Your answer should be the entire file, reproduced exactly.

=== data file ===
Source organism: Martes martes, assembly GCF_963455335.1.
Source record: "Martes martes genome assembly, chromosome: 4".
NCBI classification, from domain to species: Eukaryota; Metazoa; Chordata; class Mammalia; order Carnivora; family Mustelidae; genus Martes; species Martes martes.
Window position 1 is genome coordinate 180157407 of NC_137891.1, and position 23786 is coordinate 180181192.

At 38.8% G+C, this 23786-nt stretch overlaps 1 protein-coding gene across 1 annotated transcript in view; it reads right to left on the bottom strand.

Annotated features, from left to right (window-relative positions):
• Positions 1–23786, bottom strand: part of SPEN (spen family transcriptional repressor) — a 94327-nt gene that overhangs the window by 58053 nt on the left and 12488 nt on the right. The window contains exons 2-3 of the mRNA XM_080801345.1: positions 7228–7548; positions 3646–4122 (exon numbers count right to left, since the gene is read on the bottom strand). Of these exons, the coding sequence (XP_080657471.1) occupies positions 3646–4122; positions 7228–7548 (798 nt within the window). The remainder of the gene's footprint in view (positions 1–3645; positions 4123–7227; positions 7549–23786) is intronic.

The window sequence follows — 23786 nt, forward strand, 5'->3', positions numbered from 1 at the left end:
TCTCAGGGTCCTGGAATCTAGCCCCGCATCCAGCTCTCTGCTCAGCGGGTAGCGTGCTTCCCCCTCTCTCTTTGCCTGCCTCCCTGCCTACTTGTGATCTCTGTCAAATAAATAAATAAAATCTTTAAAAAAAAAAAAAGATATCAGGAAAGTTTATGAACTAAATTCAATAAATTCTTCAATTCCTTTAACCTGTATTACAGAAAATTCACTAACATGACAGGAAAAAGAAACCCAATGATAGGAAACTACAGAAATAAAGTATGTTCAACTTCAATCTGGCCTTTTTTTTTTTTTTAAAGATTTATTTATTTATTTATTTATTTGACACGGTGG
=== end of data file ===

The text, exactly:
Source organism: Martes martes, assembly GCF_963455335.1.
Source record: "Martes martes genome assembly, chromosome: 4".
NCBI classification, from domain to species: Eukaryota; Metazoa; Chordata; class Mammalia; order Carnivora; family Mustelidae; genus Martes; species Martes martes.
Window position 1 is genome coordinate 180157407 of NC_137891.1, and position 23786 is coordinate 180181192.

At 38.8% G+C, this 23786-nt stretch overlaps 1 protein-coding gene across 1 annotated transcript in view; it reads right to left on the bottom strand.

Annotated features, from left to right (window-relative positions):
• Positions 1–23786, bottom strand: part of SPEN (spen family transcriptional repressor) — a 94327-nt gene that overhangs the window by 58053 nt on the left and 12488 nt on the right. The window contains exons 2-3 of the mRNA XM_080801345.1: positions 7228–7548; positions 3646–4122 (exon numbers count right to left, since the gene is read on the bottom strand). Of these exons, the coding sequence (XP_080657471.1) occupies positions 3646–4122; positions 7228–7548 (798 nt within the window). The remainder of the gene's footprint in view (positions 1–3645; positions 4123–7227; positions 7549–23786) is intronic.

The window sequence follows — 23786 nt, forward strand, 5'->3', positions numbered from 1 at the left end:
TCTCAGGGTCCTGGAATCTAGCCCCGCATCCAGCTCTCTGCTCAGCGGGTAGCGTGCTTCCCCCTCTCTCTTTGCCTGCCTCCCTGCCTACTTGTGATCTCTGTCAAATAAATAAATAAAATCTTTAAAAAAAAAAAAAGATATCAGGAAAGTTTATGAACTAAATTCAATAAATTCTTCAATTCCTTTAACCTGTATTACAGAAAATTCACTAACATGACAGGAAAAAGAAACCCAATGATAGGAAACTACAGAAATAAAGTATGTTCAACTTCAATCTGGCCTTTTTTTTTTTTTTAAAGATTTATTTATTTATTTATTTATTTGACACGGTGG